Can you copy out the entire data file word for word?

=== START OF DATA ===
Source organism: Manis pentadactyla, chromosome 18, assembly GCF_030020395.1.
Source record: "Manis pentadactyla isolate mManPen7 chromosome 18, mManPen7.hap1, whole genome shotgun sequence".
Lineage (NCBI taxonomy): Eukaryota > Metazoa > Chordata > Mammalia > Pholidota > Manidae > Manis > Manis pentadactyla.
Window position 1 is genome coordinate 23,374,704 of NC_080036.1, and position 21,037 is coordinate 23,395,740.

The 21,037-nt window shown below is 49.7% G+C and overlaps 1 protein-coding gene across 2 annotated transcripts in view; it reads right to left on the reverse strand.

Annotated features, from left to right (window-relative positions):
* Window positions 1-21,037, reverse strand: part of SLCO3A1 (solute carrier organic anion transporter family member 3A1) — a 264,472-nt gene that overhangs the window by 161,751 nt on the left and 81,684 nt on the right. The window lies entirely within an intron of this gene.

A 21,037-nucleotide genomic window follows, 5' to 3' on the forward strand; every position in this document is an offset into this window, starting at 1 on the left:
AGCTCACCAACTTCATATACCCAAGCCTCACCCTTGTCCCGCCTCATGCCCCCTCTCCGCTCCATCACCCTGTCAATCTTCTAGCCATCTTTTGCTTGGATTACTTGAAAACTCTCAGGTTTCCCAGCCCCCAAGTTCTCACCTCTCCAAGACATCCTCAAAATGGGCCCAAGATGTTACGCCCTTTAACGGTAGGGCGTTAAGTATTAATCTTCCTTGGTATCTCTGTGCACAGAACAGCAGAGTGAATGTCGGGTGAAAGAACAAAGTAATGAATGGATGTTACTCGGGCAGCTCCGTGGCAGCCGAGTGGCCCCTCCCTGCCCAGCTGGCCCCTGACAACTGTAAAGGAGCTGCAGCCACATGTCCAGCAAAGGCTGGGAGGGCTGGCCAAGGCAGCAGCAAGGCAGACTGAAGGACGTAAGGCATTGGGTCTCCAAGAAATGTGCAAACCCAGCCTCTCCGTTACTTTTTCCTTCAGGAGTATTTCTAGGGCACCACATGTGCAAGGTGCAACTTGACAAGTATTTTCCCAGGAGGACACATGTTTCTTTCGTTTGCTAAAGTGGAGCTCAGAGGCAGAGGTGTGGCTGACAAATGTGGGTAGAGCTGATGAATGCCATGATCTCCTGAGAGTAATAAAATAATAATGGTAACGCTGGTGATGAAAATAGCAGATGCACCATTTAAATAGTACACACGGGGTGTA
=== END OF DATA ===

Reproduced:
Source organism: Manis pentadactyla, chromosome 18, assembly GCF_030020395.1.
Source record: "Manis pentadactyla isolate mManPen7 chromosome 18, mManPen7.hap1, whole genome shotgun sequence".
Lineage (NCBI taxonomy): Eukaryota > Metazoa > Chordata > Mammalia > Pholidota > Manidae > Manis > Manis pentadactyla.
Window position 1 is genome coordinate 23,374,704 of NC_080036.1, and position 21,037 is coordinate 23,395,740.

The 21,037-nt window shown below is 49.7% G+C and overlaps 1 protein-coding gene across 2 annotated transcripts in view; it reads right to left on the reverse strand.

Annotated features, from left to right (window-relative positions):
* Window positions 1-21,037, reverse strand: part of SLCO3A1 (solute carrier organic anion transporter family member 3A1) — a 264,472-nt gene that overhangs the window by 161,751 nt on the left and 81,684 nt on the right. The window lies entirely within an intron of this gene.

A 21,037-nucleotide genomic window follows, 5' to 3' on the forward strand; every position in this document is an offset into this window, starting at 1 on the left:
AGCTCACCAACTTCATATACCCAAGCCTCACCCTTGTCCCGCCTCATGCCCCCTCTCCGCTCCATCACCCTGTCAATCTTCTAGCCATCTTTTGCTTGGATTACTTGAAAACTCTCAGGTTTCCCAGCCCCCAAGTTCTCACCTCTCCAAGACATCCTCAAAATGGGCCCAAGATGTTACGCCCTTTAACGGTAGGGCGTTAAGTATTAATCTTCCTTGGTATCTCTGTGCACAGAACAGCAGAGTGAATGTCGGGTGAAAGAACAAAGTAATGAATGGATGTTACTCGGGCAGCTCCGTGGCAGCCGAGTGGCCCCTCCCTGCCCAGCTGGCCCCTGACAACTGTAAAGGAGCTGCAGCCACATGTCCAGCAAAGGCTGGGAGGGCTGGCCAAGGCAGCAGCAAGGCAGACTGAAGGACGTAAGGCATTGGGTCTCCAAGAAATGTGCAAACCCAGCCTCTCCGTTACTTTTTCCTTCAGGAGTATTTCTAGGGCACCACATGTGCAAGGTGCAACTTGACAAGTATTTTCCCAGGAGGACACATGTTTCTTTCGTTTGCTAAAGTGGAGCTCAGAGGCAGAGGTGTGGCTGACAAATGTGGGTAGAGCTGATGAATGCCATGATCTCCTGAGAGTAATAAAATAATAATGGTAACGCTGGTGATGAAAATAGCAGATGCACCATTTAAATAGTACACACGGGGTGTA